I attended the Homes Within Reach Conference last November - a great conference that focuses on issues in affordable housing. The conference was attended by developers, architects, consultants, and other related professionals. I gave a presentation about Passive House because it was recently adopted as part of the criteria for projects applying through PHFA for low-income housing tax credits. I have obviously drunk the Passive House Kool-aid, but I met with more resistance to the PHFA decision to include Passive House in their design criteria than I expected. In addition, there was a lot of discussion about PHFA’s decision to offer points for projects attempting Passive House. The general feeling from many in the development community is that we have so many competing agendas that are layered onto our projects already that this was just another in a long list of growing requirements. I have to admit that I am somewhat sympathetic to this viewpoint. As an architect our checklists can be daunting but I console myself with the fact that the quality in the projects I have been involved with over the past 20 years has consistently improved, including the projects that have extreme financial constraints. I also heard from architects, many of whom were reluctant to learn new skills just to stay in business. Again, I sympathize.
I kept reiterating "but Passive House is different!"…and it is. In an industry that has been promised energy reductions in the past and been disappointed, the industry is naturally skeptical - understandably so. The nearly 70% energy savings that Passive House offers is for real and has been demonstrated repeatedly in projects across the country. New projects continue to illustrate this again and again. Energy consumption in buildings is the single biggest environmental issue we face in construction today. For this reason, Passive House is a game-changing development, and here is another compelling reason to implement it.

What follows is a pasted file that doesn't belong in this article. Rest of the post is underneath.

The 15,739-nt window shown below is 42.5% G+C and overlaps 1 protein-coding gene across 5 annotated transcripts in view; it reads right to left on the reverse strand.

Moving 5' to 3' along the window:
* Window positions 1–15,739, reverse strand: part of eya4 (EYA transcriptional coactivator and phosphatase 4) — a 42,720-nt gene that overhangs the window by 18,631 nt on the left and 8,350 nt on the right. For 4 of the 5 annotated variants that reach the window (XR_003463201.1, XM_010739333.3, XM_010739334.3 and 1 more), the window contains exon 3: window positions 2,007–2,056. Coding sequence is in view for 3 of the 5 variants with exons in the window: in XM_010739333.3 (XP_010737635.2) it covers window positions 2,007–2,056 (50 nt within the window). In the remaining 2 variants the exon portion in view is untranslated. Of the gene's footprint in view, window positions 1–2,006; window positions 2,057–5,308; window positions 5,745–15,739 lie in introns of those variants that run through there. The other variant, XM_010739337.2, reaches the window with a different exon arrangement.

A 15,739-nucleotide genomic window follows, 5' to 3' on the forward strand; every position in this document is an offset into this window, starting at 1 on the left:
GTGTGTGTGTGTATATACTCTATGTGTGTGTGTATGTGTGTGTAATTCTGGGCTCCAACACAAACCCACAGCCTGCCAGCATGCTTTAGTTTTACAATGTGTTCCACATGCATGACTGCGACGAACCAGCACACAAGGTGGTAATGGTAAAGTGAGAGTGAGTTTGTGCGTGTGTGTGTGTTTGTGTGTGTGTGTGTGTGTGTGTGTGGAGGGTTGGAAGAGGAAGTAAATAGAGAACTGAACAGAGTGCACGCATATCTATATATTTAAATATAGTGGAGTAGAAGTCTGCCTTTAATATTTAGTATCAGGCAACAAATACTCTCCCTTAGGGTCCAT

Passive House relies on increased insulation, air tightness, energy conserving lighting and equipment, and improved ventilation to hit its energy targets. Now the latest building codes are emphasizing the very same strategies. The International Energy Conservation Code of 2012 requires air duct tightness, mandatory blower testing, rigid foam on the exterior of houses in cold climate zones, additional wall insulation, increased glazing U factor and SHGC, as well as energy efficient lighting and equipment.
The requirements in 2012 IECC are not all that different from Passive House. It is as if the building industry that has long focused on improving energy efficiency in buildings by upgrading the efficiency of the mechanical equipment has had a collective awakening. It’s the envelope! The new codes recognize that the real key in reducing energy use is the building enclosure. Passive House is already part of the building code, to some extent, in Brussels, Lower Austria, Wels, Antwerp, State of Bavaria, Bremen, Darmstadt, Frankfurt, Freiburg, Hanover, Heidelberg, Cologne, Leipzig, Kempten, Nuremberg, Munster, Lindenberg, Ulm, State of Saarland, State of Rhineland, Walldorf, Luxembourg, Olso, Norway, Villamediana de Iregua, Spain, and Marin County, California. There are currently other incentives to utilize Passive House in San Francisco and New York City.
So, whether you look at the increasing number of cities adopting the code or you look at the building codes themselves, Passive House is coming…ready or not.